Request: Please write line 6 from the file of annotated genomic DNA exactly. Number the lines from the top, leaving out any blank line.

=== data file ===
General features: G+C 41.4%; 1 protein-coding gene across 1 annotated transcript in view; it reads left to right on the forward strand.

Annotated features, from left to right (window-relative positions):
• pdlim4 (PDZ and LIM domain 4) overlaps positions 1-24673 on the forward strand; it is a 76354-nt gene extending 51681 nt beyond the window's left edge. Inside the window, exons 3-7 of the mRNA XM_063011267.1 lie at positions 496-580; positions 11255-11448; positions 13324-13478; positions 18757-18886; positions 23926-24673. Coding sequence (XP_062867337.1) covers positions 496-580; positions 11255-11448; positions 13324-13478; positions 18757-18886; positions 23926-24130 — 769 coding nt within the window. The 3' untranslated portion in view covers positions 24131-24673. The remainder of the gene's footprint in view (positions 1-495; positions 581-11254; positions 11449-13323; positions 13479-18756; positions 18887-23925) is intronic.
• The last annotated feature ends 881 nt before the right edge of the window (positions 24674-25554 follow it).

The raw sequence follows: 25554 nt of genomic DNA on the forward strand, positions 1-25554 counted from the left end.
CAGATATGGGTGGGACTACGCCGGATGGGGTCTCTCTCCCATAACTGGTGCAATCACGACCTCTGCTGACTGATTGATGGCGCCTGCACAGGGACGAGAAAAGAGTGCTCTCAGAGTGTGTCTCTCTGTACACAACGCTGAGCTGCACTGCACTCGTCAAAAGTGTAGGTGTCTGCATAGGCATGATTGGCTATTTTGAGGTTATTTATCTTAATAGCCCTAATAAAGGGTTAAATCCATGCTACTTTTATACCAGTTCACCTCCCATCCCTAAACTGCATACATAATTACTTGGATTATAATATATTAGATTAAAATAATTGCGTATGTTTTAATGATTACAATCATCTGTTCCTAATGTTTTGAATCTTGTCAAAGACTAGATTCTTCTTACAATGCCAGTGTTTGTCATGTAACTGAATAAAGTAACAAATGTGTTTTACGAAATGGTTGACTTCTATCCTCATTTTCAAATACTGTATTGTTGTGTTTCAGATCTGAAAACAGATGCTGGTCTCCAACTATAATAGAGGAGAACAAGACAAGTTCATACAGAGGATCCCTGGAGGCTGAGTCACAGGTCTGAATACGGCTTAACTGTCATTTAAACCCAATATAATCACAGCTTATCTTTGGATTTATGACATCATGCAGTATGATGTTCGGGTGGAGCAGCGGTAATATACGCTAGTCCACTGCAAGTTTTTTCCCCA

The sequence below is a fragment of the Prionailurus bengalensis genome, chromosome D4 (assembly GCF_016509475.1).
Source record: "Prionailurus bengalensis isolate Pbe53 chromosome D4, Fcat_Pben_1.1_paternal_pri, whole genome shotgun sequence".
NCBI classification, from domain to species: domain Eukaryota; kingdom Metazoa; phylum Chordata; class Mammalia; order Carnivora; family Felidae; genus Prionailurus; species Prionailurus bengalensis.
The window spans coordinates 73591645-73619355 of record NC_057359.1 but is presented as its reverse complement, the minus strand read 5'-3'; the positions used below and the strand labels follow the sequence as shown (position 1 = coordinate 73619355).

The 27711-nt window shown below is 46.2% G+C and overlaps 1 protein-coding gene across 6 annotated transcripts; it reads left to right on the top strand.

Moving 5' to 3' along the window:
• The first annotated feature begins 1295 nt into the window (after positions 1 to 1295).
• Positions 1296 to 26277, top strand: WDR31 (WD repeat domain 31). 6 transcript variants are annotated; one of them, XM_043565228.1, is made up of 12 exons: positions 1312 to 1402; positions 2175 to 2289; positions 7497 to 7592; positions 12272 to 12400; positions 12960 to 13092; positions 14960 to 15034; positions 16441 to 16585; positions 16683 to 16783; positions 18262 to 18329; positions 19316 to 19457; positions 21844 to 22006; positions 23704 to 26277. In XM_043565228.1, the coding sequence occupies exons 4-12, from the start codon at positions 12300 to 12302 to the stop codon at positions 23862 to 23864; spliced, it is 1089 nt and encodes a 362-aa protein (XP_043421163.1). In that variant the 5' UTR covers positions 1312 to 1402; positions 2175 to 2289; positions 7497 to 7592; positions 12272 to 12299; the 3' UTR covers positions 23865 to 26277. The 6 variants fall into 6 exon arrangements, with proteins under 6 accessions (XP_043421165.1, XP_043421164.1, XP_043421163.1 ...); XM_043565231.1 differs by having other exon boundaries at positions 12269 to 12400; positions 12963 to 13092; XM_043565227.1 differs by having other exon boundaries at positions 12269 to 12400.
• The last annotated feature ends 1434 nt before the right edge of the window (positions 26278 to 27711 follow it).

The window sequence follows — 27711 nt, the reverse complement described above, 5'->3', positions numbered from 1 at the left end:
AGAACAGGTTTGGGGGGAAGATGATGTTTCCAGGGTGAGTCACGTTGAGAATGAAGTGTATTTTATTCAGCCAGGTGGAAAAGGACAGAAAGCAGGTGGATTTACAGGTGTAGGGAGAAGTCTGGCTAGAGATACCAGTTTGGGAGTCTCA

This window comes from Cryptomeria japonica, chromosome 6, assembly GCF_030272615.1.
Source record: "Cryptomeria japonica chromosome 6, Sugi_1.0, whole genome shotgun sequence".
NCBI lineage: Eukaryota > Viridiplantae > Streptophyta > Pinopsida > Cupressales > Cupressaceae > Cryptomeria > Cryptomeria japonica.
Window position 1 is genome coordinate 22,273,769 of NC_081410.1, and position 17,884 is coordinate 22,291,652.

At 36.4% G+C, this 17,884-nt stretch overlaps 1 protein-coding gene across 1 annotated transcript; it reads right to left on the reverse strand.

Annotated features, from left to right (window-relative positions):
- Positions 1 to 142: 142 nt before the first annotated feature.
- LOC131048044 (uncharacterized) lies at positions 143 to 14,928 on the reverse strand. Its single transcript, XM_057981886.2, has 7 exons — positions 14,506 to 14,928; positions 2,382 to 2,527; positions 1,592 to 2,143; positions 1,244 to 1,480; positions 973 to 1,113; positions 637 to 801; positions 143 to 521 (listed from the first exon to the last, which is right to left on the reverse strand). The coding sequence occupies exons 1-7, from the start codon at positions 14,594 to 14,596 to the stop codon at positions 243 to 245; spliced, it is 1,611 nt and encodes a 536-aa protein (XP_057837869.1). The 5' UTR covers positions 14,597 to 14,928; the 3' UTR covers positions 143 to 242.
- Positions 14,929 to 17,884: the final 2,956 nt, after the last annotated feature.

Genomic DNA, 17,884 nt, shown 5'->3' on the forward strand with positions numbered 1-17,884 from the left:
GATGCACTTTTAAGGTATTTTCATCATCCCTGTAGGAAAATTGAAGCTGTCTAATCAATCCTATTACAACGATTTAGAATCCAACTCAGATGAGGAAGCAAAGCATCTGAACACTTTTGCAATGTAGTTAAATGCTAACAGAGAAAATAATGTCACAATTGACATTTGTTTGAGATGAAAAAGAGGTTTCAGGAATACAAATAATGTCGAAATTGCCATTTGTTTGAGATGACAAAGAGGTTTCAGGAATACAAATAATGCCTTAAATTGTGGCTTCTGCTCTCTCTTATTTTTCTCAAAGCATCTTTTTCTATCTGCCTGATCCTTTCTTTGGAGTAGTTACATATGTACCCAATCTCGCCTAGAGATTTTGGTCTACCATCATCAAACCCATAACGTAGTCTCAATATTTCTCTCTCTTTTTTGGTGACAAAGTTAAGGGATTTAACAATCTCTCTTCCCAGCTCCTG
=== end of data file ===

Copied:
CAGATATGGGTGGGACTACGCCGGATGGGGTCTCTCTCCCATAACTGGTGCAATCACGACCTCTGCTGACTGATTGATGGCGCCTGCACAGGGACGAGAAAAGAGTGCTCTCAGAGTGTGTCTCTCTGTACACAACGCTGAGCTGCACTGCACTCGTCAAAAGTGTAGGTGTCTGCATAGGCATGATTGGCTATTTTGAGGTTATTTATCTTAATAGCCCTAATAAAGGGTTAAATCCATGCTACTTTTATACCAGTTCACCTCCCATCCCTAAACTGCATACATAATTACTTGGATTATAATATATTAGATTAAAATAATTGCGTATGTTTTAATGATTACAATCATCTGTTCCTAATGTTTTGAATCTTGTCAAAGACTAGATTCTTCTTACAATGCCAGTGTTTGTCATGTAACTGAATAAAGTAACAAATGTGTTTTACGAAATGGTTGACTTCTATCCTCATTTTCAAATACTGTATTGTTGTGTTTCAGATCTGAAAACAGATGCTGGTCTCCAACTATAATAGAGGAGAACAAGACAAGTTCATACAGAGGATCCCTGGAGGCTGAGTCACAGGTCTGAATACGGCTTAACTGTCATTTAAACCCAATATAATCACAGCTTATCTTTGGATTTATGACATCATGCAGTATGATGTTCGGGTGGAGCAGCGGTAATATACGCTAGTCCACTGCAAGTTTTTTCCCCA